Friday, July 24, 2020

Ideas are a dime a dozen. It's all about execution.

The title of the post should speak for itself, but a little context.

Heard on the intranets recently... "Gary Gygax ripped off Dave Arneson! Dave is D&D's true creator!"

My response: Horse shit.

Ideas are like a@#$holes. We've all got one, and most stink. I can sit here in the calm quiet of my living room and fire off a dozen. "Weight loss app." "Online mentoring program for pediatricians." "Telehealth scheduling interface." "Dying Earth role-playing game."

They mean (almost) nothing. What matters is the execution.

You've got an amazing idea for the next 7 volume epic fantasy series? Great. It means nothing ... unless you write it. And it's good.

That awesome weight loss app idea? Great. Now program it. Market it. Sell it. Until then, your idea is so much vapor.

Back to Gygax-Anderson. The idea of taking tabletop military wargames and altering the scale to make a tin soldier representing a unit of 1,000 men a single hero you control and imbue with personality, is a pretty cool one. Whoever conceived that idea, whether Gygax or Anderson (or some other unnamed wargamer), remains up for debate, though Arneson was definitely part of the conversation. His fictional game world of Blackmoor inspired Gygax, and together the two men went on to co-develop the original D&D game rules.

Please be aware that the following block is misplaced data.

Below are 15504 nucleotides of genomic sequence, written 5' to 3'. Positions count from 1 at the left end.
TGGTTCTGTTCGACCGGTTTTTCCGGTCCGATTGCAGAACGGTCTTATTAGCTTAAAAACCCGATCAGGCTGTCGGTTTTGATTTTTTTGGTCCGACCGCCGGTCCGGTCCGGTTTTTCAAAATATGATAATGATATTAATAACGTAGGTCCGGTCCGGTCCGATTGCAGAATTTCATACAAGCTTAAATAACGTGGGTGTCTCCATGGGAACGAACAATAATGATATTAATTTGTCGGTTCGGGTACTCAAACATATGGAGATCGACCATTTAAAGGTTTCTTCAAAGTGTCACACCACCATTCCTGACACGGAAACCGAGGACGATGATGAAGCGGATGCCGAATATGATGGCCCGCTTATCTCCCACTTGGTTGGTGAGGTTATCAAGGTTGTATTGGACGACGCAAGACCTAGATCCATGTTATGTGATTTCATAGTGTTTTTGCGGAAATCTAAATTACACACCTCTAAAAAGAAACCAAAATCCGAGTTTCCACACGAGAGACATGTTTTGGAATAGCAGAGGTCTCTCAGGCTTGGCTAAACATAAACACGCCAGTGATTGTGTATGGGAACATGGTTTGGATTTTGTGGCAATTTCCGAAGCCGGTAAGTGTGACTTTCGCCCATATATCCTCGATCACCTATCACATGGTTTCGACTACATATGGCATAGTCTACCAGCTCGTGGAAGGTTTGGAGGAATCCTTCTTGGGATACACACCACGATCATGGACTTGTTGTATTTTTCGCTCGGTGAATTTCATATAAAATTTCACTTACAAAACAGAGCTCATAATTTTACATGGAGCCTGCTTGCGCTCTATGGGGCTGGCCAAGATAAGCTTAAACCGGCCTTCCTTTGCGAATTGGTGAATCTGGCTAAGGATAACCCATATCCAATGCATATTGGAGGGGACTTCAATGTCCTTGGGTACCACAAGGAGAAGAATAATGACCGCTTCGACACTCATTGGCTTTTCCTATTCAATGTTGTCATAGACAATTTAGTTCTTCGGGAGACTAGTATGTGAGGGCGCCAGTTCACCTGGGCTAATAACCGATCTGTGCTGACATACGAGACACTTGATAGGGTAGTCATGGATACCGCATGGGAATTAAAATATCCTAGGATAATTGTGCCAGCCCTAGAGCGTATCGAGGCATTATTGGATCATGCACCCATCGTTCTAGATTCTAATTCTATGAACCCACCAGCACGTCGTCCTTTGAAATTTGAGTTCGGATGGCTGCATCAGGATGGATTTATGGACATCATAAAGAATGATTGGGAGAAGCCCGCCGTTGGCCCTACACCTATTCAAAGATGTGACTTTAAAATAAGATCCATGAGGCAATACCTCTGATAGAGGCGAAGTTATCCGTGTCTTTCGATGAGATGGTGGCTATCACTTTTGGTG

But Gygax took the idea and created TSR, turning an idea into an industry. Without Gygax, there would be no D&D.

That's the power of execution vs. ideas.


Andy said...

This reminds me of Stan Lee insisting he co-created characters like Spider-Man by saying, "Well, I had the idea of making a hero called Spider-Man..." while Ditko and Kirby did at least the great majority of the actual creation work. But of course they don't get that much credit because Stan ran the company for his uncle :p

Ray Otus said...

Agreed. I know a good deal of the history and Arneson really developed the whole idea of dungeon crawling, but as we can see from Arneson’s own written work (!) he NEVER would have made D&D on his own. His mind was a creative mess and coherent execution was not a talent he possessed. Also Arneson wasn’t the only source of ideas that went into D&D so if we are going to laud the sources of inspiration we need to include Len Pants, David Wesley, and others.

Brian Murphy said...

Andy: Pretty much, this.

Ray: Thanks for the insider perspective on this. I don't suppose you are related to Erol Otus? Uncommon last name...